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"I don't consider myself to be that radical a thinker. My opinions about human nature are shared by many psychologists, linguists, and biologists, not to mention philosophers and scholars going back centuries. The connections I draw between human nature and political systems in my new book, for example, were prefigured in the debates during the Enlightenment and during the framing of the American Constitution. Madison, for example, asked 'What is government itself but the greatest of all reflections on human nature?' People today sometimes get uncomfortable with empirical claims that seem to clash with their political assumptions, often because they haven't given much thought to the connections. But a conception of human nature, and its connections to other fields such as politics and the arts, have been there from time immemorial."
Se você não advinhou quem é o sujeito na foto, autor das mal-traçadas acima, vale à pena visitar a entrevista completa de Steven Pinker no Edge. (E se advinhou, também.)
"One reason for the canonization of artists is a quirk of our moral sense. Many studies show that that people hallucinate moral virtue in other people who are high in status-people who are good-looking, or powerful, or well-connected, or artistically or athletically talented. Status and virtue are cross-wired in the human brain. We see it in language, where words like 'noble' and 'ugly' have two meanings. 'Noble' can mean high in status or morally virtuous; 'ugly' can mean physically unattractive or morally despicable. The deification of Princess Diana and John F. Kennedy Jr. are obvious examples. I think this confusion leads intellectuals and artists themselves to believe that the elite arts and humanities are a kind of higher, exalted form of human endeavor. Anyone else having some claim to insights into the human condition is seen as a philistine, and possibly as immoral if they are seen as debunking the pretensions of those in the arts and the humanities."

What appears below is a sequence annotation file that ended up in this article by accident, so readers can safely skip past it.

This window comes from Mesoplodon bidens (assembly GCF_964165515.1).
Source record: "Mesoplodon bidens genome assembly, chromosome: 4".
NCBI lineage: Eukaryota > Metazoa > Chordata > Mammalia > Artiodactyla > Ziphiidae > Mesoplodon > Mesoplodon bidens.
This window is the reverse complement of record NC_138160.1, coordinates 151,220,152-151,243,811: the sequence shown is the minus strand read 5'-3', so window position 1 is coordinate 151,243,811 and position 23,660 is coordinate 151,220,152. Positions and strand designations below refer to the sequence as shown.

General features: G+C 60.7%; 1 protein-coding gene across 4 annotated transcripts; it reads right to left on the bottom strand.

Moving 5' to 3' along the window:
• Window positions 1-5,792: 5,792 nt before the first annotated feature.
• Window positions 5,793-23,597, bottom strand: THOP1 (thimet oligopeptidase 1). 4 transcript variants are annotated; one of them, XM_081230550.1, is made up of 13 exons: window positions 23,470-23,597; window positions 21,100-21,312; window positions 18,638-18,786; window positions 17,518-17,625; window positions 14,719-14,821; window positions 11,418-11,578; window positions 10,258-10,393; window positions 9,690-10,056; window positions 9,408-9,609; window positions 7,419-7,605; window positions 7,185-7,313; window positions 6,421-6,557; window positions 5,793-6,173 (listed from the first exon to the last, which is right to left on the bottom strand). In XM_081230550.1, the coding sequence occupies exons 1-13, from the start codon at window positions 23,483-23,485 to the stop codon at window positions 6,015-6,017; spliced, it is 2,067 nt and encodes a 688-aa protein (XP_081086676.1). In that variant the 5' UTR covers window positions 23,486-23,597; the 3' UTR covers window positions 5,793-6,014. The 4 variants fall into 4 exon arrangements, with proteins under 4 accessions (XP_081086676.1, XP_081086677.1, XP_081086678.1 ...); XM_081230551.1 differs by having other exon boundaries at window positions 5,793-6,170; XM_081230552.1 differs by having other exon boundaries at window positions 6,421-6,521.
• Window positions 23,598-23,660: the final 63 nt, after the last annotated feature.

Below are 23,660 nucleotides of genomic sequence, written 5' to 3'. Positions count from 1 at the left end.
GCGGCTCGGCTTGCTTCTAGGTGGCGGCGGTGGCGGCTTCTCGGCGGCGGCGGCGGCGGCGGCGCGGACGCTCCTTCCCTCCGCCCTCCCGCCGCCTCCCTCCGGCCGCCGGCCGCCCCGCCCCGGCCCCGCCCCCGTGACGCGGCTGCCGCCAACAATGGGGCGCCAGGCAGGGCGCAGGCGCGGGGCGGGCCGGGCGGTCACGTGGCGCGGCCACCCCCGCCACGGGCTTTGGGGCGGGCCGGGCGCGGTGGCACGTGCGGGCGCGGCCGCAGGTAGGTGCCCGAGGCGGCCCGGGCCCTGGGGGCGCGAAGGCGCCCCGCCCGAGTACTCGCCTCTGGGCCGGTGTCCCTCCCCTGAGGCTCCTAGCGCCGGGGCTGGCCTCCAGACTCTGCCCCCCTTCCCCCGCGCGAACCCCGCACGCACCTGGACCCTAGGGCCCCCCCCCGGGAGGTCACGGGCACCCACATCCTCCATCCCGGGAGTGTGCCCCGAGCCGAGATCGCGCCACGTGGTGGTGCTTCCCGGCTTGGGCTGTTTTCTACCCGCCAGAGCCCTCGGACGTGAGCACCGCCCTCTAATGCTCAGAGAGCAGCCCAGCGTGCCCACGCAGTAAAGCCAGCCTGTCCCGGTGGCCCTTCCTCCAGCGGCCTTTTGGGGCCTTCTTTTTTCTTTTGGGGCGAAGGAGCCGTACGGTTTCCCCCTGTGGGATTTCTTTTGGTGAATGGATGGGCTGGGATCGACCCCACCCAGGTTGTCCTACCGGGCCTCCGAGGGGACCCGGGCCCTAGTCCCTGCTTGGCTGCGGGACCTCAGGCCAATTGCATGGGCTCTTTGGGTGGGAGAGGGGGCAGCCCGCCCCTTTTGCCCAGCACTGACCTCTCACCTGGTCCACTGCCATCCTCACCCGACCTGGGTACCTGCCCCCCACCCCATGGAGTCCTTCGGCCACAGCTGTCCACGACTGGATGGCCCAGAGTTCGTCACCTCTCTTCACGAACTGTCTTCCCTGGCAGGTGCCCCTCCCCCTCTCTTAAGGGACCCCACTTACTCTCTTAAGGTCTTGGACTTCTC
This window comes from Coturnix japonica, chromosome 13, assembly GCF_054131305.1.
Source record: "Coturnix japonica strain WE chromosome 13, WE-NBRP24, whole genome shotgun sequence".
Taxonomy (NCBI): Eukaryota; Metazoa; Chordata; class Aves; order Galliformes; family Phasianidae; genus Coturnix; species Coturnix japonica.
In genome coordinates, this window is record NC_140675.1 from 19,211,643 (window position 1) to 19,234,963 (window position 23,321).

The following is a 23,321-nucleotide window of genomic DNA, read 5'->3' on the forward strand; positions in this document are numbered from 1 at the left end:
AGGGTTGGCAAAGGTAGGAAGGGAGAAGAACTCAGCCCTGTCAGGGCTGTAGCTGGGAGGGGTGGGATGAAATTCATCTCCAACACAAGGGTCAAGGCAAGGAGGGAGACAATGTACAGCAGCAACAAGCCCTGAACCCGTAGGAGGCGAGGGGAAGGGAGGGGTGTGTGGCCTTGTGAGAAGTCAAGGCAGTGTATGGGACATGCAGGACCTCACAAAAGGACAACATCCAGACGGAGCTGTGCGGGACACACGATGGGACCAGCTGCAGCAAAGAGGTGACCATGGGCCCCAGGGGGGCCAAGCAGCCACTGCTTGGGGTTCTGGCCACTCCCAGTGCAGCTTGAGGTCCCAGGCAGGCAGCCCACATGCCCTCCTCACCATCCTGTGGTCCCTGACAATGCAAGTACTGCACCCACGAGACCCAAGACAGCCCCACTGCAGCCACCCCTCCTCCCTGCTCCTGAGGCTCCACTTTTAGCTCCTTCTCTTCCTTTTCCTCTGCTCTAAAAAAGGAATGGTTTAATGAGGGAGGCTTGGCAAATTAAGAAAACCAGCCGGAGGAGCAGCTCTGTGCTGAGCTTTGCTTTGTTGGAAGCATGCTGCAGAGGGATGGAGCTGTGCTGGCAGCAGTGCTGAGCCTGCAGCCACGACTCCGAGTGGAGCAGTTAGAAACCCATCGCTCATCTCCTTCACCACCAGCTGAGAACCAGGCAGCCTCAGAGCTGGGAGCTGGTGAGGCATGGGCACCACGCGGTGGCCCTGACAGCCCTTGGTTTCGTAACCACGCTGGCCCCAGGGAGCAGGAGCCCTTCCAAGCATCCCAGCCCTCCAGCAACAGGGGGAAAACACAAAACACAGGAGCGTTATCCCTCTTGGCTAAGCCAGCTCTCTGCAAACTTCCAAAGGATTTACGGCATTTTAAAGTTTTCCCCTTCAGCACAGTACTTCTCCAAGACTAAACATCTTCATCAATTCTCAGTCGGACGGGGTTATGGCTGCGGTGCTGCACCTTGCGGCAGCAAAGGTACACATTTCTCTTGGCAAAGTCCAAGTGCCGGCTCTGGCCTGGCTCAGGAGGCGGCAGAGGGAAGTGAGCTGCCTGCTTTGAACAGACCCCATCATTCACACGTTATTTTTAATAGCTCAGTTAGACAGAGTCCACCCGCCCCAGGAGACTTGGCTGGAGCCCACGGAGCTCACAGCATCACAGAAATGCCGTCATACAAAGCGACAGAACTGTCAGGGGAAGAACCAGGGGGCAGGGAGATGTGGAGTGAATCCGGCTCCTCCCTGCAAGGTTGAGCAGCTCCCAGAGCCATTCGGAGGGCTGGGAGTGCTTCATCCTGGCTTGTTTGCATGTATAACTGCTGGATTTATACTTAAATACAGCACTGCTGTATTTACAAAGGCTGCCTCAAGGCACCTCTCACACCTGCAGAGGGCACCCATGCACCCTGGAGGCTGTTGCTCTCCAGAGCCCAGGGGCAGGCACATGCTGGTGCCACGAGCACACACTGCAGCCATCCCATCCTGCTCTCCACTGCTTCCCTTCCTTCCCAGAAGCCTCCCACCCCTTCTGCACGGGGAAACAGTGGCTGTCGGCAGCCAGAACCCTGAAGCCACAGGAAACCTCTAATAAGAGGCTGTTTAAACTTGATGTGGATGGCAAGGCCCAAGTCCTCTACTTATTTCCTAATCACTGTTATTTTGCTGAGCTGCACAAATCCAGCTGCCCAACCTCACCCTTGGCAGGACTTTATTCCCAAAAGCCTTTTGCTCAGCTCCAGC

Postado por Julio Daio Borges
17/9/2002 às 10h28
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